# 3 proofs that 0.999... is the same as 1

First of all writing the number 0.999... isn't not valid but for the sake of this post let's allow it.

Proof 1:

This is probably the most easy to understand.

Let's assume:

Because we assumed that

Proof 2:

Because the real numbers are dense, that means that you can find always a real number between two real numbers. For example we can use the arithmetic mean:

Proof 3:

This is basically the actual proof because it's per definition the same. Let's look at what we mean when we write 0.999... it means that ever digit after the 0 is 9. Let's rewrite that.

That this is 9 times the sum from i = 0 to infinity over (1/10)^i and from that we subtract 9 again.

This sort of sum is called geometric series, it's of the form:

The sum from i = 0 to infinity over q^i. There's a formula for the result of the sum if |q| < 1:

Proof 1:

This is probably the most easy to understand.

Let's assume:

x = 0.999...

Next we'll multiply both sides by 10, so we have:10 x = 9.999...

Let's subtract x

on both sides.10 x - x = 9.999... - x

Since x = 0.999...

we get:9 x = 9.999... - 0.999... = 9

We now can divide each side by 9 because it's not equal to zero and we get:x = 1

Because we assumed that

x = 0.999...

and we have that x = 1

that means that 1 = 0.999...

Proof 2:

Because the real numbers are dense, that means that you can find always a real number between two real numbers. For example we can use the arithmetic mean:

(a + b) / 2

Let's assume that 0.999... ≠ 1

. That means that with the arithmetic mean we can find a number in between, with that we would get 0.999...5

? Which isn't a real number, there is nothing like a "last digit". And even it there was, that number wouldn't be in between 0.999... and 1. That means that our initial assumption is wrong thus 0.999... is equal to 1.Proof 3:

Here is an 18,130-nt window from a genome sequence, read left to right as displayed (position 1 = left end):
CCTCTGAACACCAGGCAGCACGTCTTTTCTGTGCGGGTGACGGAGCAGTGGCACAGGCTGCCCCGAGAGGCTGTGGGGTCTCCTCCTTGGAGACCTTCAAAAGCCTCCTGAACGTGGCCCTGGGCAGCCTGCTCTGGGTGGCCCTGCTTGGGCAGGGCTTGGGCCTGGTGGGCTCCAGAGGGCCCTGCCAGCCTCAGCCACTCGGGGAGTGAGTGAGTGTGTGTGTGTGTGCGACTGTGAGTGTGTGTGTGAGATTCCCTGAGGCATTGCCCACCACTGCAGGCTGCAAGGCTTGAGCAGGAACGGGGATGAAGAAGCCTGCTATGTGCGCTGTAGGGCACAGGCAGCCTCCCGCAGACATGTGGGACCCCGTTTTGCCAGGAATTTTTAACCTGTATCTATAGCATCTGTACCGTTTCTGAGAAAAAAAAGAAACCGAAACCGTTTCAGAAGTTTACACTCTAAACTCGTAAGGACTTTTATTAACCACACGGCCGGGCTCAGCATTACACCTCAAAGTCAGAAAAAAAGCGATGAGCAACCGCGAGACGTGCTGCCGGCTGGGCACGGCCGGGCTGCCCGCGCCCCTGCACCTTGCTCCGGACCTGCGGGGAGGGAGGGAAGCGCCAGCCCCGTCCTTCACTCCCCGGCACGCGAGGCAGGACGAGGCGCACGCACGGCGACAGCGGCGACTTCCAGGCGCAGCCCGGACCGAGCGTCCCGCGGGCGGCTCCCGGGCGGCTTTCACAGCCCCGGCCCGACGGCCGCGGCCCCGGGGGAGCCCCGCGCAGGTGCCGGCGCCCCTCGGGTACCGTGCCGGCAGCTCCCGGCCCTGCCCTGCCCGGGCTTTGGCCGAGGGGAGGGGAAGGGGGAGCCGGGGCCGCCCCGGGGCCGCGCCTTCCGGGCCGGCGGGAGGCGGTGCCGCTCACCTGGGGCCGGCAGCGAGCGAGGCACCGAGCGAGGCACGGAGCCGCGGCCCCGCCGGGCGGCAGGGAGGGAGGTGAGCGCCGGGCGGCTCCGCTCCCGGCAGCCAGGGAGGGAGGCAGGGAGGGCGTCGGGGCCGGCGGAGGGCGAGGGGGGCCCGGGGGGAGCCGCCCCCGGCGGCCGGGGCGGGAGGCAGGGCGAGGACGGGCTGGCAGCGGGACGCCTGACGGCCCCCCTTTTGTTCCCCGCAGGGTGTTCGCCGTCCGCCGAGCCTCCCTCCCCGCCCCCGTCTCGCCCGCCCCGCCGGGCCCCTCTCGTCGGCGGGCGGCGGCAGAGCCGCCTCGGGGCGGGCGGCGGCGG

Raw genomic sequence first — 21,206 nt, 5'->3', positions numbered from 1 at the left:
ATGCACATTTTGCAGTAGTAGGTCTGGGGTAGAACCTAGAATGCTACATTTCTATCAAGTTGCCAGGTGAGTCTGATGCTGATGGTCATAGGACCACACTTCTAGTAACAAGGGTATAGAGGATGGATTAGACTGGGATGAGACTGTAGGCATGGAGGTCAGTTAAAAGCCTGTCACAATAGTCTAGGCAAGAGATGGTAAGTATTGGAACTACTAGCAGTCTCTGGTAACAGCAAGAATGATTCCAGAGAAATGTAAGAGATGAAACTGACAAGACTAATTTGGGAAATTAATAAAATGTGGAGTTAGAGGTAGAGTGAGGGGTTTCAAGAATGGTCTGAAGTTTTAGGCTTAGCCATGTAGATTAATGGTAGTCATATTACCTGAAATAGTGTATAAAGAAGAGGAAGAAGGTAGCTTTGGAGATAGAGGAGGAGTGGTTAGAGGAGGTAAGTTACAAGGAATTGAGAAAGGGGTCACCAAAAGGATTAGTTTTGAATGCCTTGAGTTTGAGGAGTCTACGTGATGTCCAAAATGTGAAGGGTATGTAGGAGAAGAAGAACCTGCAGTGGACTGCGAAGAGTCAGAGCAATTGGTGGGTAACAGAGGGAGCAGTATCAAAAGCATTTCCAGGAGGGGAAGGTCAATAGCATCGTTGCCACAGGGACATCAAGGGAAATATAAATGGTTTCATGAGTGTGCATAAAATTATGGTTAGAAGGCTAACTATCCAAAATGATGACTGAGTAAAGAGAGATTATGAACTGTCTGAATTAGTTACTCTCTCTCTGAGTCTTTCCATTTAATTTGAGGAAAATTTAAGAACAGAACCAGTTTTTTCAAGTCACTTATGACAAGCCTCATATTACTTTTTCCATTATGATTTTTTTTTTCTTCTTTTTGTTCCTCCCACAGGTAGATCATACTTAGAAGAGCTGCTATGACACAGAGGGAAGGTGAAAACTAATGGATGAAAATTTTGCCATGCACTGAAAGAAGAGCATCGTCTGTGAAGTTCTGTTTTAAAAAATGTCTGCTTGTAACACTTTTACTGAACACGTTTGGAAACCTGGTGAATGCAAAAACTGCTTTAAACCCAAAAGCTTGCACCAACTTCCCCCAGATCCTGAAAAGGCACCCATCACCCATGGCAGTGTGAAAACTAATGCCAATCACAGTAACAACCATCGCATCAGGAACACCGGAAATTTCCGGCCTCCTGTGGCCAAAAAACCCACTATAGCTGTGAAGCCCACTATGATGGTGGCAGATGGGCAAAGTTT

This is basically the actual proof because it's per definition the same. Let's look at what we mean when we write 0.999... it means that ever digit after the 0 is 9. Let's rewrite that.

0.999... = 0.9 + 0.09 + 0.009 + ...

We can rewrite that further to= 9 * 0.1 + 9 * 0.01 + 9 * 0.001 + ...

We can add "0" since it doesn't change the value, or more specifically let's add 9 and subtract 9. With that we get:= 9 * 1 + 9 * 0.1 + 9 * 0.01 + 9 * 0.001 + ... - 9

Let's rewrite it again= 9 * (1/1) + 9 * (1/10) + 9 * (1/100) + 9 * (1/1000) + ... + 9

= 9 * (1/10)^0 9 * (1/10)^1 + 9 * (1/10)^2 + 9 * (1/10)^3 ... + 9

We can pull 9 outside of the sum to get:= 9 * (1/10)^0 9 * (1/10)^1 + 9 * (1/10)^2 + 9 * (1/10)^3 ... + 9

= 9 * [(1/10)^0 + (1/10)^2 + (1/10)^3 + ...] - 9

To write it a bit more abstract we get:That this is 9 times the sum from i = 0 to infinity over (1/10)^i and from that we subtract 9 again.

This sort of sum is called geometric series, it's of the form:

The sum from i = 0 to infinity over q^i. There's a formula for the result of the sum if |q| < 1:

1/(1-q)

In our case q = 1/10 which is smaller than one, so we can use that formula here and we get:= 9 * [1 / (1 - q)] - 9

with q = 1/10 we have:= 9 * [1 / (1 - 1/10)] - 9

When we simplify it we get= 9 * [1 / (9/10)] - 9 = 9 * [10 / 9] - 9 = 10 - 9 = 1

Thus by writing 0.999... it's the same as 1. And because that's ambiguous, it's not allowed to write it so that every number written as digits is unique.